So, just a little extra preaching to the converted: about solar panels.  I am repeating well known information here only because there has been a subtle but significant shift in the technology and the pricing (lower) meaning the argument to make the jump to solar is just getting stronger.  That shift is: panels used to be 17% efficient now they are 22/23% efficient and, even better, more efficiency is already on the market – just not competitively priced.  Not yet.  We will likely see 40% efficiency within the decade.

Portugal reported they recently went four days straight without consuming any fossil fuels for power generation. Germany claims to be approaching 80% non-fossil fuel power generation year ’round* (cars and trucks not included).   Many countries are announcing all sorts of electrical generation coming on line with less C02 generation than coal, oil and gas.  The world seems to be responding to the pleas for alternative energy. That’s gotta be a good thing.

I suppose a good portion is nuclear and I see more and more ugly industrial windfarms all over, but, really, solar is the way to go.  Especially for the single household. It works for me.  And no power outages!  Solar panels are a proven concept and are now pretty affordable.  Well, the ‘generation’ part is, anyway. Storage capacity is still prohibitively expensive and not consumer friendly.  They will eventually have to improve batteries by a factor of 500% and they have yet to get there. But they are working on it.

Typically, sadly and stupidly, Canada is not doing anything on any front.  Canada does nothing to assist the alternative energy shift.  According to one recent report, Canada does the least of all the developed countries in this regard.  Our government does not even give sales tax relief. California used to pay for half of an installation by way of a household grant.  And, of course, we lament publicly and practically daily the poor oil prices Alberta and the petro-industry are suffering. Poor babies.

Personally, I don’t care.

Oil is something like 3% of GDP (don’t quote me.  I know it is much lower than is portrayed but it may be 5% or something).  It is NOT the biggest portion of Canada’s GDP by any stretch.  And we domestic oil consumers pay world prices anyway.  Canadians don’t benefit from pumping their own oil. But Canada subsidizes the private companies that do. Canada sends the oil industry billions in subsidies and grants and tax breaks.  So that they can charge us higher prices than they do the countries they export to?  We are so tragically stupid that we are now contemplating doing the same thing with LNG on behalf of such private companies.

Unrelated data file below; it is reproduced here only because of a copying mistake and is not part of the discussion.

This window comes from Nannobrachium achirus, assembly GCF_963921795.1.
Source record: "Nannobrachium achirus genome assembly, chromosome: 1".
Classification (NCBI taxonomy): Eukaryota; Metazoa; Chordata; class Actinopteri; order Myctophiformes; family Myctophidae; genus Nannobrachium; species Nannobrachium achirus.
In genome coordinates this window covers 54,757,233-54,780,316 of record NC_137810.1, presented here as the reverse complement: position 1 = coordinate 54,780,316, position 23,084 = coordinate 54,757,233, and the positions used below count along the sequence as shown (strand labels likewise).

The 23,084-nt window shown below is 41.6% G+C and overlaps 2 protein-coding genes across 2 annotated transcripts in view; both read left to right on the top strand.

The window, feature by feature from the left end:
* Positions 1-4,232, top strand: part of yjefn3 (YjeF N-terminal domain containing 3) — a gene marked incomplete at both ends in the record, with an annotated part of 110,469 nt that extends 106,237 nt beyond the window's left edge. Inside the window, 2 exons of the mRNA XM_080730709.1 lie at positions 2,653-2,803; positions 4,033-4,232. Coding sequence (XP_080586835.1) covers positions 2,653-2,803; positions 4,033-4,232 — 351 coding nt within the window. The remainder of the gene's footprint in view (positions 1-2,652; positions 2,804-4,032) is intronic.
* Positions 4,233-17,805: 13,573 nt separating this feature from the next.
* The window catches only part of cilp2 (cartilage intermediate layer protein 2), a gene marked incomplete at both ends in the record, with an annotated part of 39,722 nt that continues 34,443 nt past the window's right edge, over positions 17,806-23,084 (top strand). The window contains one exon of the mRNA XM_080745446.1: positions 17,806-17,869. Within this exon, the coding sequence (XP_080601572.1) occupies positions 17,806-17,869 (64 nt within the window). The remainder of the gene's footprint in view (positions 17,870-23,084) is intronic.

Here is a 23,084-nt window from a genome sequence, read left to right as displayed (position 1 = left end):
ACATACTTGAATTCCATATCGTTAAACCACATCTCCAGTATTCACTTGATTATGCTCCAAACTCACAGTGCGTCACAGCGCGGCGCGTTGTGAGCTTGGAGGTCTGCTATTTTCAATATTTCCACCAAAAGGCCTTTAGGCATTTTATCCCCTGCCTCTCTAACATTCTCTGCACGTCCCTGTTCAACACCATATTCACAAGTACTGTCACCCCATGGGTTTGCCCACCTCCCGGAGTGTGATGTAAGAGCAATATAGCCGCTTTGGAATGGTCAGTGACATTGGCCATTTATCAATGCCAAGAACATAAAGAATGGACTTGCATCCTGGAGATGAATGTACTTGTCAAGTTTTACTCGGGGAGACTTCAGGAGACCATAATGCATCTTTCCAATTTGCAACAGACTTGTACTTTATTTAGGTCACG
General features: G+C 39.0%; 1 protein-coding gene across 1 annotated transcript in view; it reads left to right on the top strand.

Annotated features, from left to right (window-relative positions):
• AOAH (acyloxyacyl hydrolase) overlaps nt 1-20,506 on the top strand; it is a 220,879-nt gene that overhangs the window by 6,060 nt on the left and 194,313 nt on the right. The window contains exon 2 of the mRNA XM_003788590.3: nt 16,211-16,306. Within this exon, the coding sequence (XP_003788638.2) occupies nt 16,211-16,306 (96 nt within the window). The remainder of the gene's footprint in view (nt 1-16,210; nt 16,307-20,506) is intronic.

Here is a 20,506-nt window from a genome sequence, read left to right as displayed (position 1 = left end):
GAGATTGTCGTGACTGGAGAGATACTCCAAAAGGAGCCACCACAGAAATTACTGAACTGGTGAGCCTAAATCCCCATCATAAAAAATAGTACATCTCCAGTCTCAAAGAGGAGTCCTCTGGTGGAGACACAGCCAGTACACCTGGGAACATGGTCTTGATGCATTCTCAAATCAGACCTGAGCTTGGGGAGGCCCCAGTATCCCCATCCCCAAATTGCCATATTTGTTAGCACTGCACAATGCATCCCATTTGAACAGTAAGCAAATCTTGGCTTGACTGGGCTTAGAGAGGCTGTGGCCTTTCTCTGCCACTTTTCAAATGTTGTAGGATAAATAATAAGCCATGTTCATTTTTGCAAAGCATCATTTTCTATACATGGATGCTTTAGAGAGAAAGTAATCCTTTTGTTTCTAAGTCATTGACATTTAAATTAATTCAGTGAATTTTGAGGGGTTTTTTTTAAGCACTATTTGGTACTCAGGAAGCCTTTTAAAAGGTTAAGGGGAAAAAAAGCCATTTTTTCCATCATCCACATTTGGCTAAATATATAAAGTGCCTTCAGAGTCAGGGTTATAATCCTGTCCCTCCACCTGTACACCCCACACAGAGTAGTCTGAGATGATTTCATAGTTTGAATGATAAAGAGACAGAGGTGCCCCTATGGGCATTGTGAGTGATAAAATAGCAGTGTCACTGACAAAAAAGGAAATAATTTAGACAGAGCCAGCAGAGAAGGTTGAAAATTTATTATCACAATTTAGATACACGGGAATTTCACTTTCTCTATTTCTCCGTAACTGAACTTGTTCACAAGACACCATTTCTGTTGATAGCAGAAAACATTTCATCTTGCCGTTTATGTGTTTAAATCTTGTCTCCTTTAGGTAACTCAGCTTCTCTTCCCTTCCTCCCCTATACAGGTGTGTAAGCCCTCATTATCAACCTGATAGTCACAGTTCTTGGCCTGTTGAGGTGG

Canadian governments are managed by the most crooked of politicians or the stupidest of Troglodytes.  I am thinking a combination of the two.

Still, it matters little to me that we pay more for everything, are taxed more than many and receive even less for our money than say, the USA.  So long as the bastards leave us basically alone, I will pay the exorbitant premium to be a Canadian and be relatively quiet about it.  But, really, we can do something on a personal household basis about that giant rip-off if we want to.

A good start is investing in solar panels.  Even with the battery problem still being unresolved, it is a good way to get the corporate monkey off your back.  Get enthused and improve your house insulation, get more efficient appliances and swap out your lights for LEDs and you can almost shed the giant monkey that is BC Hydro.

And, make no mistake: the corporate and government leeches are sucking more, not less. You owe it to yourself to give alternatives another look.  Jus’ sayin’…………

7 thoughts on “Mantra

        • Well after yesterdays’ debacle in Britain and the way the overseas markets are panicking……..head over to the local village store for more canned food(beans), buckshot, bullion and the always tradeable “Scotties ever so soft” toilet paper…..
          Nothing says civilization hasnt ended like “Scotties so soft”


  1. Step lightly with a green foot print. The progress towards the greening Canada are many. Many households are engaged in conservation efforts like you.


  2. We tried a thermoelectric generator for our woodstove. I still think the concept is great, but getting our to work much more than running it’s own water cooling pump was a bit of a disappointment. Guess there just isn’t a big enough market in OTG in cold places to make them a viable alternative for manufacturers, and we aren’t techie savvy enough to make one or maintain one on our own. – Margy


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